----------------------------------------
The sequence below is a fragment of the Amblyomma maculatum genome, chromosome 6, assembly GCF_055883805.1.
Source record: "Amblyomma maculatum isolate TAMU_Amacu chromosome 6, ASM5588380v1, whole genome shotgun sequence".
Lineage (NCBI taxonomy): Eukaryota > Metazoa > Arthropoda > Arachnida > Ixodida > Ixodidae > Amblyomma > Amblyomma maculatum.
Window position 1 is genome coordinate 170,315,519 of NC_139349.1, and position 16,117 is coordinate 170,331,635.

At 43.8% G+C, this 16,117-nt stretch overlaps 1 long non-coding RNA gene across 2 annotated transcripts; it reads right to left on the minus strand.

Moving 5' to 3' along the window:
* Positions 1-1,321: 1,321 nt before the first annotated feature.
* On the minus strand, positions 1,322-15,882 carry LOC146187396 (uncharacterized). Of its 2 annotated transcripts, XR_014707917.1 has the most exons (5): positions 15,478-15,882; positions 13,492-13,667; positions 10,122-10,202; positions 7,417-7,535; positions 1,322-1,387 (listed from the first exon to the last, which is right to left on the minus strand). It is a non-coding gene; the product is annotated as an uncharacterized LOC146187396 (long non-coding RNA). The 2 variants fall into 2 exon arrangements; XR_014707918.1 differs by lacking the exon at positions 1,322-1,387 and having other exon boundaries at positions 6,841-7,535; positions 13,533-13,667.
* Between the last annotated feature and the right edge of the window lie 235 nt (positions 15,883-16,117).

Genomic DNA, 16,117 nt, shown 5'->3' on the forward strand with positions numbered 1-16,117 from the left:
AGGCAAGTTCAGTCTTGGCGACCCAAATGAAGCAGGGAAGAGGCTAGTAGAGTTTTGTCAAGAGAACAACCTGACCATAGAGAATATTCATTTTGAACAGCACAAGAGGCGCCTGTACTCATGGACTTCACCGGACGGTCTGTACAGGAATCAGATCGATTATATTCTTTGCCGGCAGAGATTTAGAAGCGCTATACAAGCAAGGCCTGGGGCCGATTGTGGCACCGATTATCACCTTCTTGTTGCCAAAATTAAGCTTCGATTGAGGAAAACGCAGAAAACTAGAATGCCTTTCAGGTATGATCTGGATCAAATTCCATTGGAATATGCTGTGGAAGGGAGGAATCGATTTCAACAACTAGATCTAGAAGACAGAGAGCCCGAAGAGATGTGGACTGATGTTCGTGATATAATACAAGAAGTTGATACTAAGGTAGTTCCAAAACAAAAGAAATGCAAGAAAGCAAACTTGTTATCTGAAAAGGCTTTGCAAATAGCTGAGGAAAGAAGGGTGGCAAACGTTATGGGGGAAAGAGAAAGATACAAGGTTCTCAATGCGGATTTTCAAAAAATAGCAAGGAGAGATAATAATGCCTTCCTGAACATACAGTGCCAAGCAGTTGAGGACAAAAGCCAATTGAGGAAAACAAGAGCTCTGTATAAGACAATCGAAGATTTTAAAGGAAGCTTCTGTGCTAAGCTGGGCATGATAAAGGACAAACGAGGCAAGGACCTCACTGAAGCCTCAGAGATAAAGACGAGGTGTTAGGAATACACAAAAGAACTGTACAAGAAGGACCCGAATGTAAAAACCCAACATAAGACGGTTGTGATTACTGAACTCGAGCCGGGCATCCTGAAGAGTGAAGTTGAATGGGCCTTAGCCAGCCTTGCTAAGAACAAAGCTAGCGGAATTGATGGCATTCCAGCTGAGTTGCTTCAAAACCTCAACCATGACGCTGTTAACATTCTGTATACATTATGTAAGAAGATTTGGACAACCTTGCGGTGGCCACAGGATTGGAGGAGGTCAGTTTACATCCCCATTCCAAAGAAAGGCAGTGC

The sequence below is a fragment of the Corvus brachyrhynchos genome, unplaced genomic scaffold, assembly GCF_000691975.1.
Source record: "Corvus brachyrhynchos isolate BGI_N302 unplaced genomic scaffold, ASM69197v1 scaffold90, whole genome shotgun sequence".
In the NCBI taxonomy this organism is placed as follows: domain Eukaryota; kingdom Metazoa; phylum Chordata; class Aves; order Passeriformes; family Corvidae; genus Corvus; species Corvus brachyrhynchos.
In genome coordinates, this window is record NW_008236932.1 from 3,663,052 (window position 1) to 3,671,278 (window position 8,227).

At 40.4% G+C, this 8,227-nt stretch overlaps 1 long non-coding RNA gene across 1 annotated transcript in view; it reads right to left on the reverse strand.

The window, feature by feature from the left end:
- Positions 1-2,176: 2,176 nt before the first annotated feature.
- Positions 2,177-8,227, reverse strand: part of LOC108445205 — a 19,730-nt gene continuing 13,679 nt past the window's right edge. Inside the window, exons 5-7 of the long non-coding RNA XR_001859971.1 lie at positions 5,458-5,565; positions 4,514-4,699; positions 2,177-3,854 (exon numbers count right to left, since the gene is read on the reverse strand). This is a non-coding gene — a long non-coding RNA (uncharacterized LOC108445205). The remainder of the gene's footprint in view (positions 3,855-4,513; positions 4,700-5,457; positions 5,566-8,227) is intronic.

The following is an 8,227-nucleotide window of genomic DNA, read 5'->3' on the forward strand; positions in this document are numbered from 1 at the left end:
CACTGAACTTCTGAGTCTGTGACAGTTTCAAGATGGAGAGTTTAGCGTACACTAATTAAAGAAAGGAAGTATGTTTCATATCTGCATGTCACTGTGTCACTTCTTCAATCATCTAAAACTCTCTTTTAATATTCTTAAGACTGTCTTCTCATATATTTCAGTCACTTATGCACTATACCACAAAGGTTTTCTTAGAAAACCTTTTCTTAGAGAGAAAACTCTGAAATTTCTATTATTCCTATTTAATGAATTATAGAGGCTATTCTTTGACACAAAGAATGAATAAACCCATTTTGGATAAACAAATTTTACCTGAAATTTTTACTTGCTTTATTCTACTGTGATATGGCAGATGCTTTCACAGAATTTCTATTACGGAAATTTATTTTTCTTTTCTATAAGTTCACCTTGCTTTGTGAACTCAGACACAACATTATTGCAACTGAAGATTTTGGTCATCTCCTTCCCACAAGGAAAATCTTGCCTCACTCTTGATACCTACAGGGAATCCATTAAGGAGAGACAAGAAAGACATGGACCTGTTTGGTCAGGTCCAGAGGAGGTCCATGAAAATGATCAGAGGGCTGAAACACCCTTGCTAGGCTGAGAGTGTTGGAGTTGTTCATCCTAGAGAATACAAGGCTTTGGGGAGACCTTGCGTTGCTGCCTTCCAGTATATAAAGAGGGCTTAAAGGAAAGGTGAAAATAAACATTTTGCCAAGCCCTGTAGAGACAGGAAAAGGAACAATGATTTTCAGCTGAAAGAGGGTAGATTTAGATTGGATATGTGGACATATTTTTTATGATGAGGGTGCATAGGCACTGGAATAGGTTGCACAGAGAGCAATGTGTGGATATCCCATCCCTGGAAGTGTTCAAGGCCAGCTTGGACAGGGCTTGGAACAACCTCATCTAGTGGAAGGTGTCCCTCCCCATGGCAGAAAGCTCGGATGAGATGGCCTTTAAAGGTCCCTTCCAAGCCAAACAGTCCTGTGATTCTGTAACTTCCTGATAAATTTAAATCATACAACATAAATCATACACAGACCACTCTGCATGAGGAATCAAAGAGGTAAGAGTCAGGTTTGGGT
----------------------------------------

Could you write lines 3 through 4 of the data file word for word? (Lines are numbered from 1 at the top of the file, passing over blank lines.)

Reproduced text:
Lineage (NCBI taxonomy): Eukaryota > Metazoa > Arthropoda > Arachnida > Ixodida > Ixodidae > Amblyomma > Amblyomma maculatum.
Window position 1 is genome coordinate 170,315,519 of NC_139349.1, and position 16,117 is coordinate 170,331,635.